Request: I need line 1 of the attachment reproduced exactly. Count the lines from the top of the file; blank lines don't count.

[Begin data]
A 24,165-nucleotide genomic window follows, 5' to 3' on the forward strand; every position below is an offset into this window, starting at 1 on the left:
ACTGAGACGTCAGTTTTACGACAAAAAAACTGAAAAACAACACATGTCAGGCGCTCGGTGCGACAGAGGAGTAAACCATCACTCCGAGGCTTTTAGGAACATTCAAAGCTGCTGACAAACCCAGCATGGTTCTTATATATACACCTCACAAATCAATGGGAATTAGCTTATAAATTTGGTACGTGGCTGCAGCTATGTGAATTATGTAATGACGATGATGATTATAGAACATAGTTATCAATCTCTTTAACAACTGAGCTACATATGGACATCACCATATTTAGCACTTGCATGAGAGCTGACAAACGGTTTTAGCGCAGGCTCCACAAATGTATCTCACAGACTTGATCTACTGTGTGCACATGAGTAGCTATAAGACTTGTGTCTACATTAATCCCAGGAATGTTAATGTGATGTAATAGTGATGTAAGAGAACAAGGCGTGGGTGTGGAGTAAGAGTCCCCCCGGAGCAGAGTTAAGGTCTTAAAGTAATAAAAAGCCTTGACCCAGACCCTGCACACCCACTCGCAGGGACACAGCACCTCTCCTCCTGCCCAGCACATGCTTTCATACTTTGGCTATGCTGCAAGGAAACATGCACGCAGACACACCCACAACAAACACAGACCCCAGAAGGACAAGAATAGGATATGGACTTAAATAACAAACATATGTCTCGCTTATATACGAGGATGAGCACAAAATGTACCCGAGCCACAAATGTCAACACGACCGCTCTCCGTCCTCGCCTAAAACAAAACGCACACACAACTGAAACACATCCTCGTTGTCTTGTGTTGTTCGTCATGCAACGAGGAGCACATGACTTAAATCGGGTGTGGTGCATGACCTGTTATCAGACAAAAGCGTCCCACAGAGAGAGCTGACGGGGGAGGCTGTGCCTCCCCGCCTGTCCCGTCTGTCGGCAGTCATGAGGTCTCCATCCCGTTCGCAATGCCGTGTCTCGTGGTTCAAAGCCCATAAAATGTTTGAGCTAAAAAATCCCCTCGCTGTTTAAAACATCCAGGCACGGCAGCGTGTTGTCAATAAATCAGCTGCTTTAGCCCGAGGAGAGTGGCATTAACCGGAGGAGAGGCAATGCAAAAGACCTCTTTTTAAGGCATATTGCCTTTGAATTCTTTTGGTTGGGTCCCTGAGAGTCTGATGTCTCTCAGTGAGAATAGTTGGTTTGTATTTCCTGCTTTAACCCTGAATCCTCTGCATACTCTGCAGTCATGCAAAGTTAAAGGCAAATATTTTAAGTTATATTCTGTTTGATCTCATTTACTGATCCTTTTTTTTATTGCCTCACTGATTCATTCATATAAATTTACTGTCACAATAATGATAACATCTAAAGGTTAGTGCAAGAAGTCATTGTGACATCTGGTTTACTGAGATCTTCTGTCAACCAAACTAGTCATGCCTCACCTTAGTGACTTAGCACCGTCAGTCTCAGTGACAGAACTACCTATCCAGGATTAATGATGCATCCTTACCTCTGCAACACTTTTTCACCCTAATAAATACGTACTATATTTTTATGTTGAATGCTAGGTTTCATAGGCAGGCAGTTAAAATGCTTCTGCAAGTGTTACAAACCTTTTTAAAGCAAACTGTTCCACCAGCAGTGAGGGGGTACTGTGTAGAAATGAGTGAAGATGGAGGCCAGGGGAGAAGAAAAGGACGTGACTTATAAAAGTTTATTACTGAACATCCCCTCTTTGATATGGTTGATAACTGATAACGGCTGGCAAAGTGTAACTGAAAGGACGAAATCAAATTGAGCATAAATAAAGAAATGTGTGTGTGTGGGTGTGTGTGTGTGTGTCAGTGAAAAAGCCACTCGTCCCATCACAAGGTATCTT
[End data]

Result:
A 24,165-nucleotide genomic window follows, 5' to 3' on the forward strand; every position below is an offset into this window, starting at 1 on the left: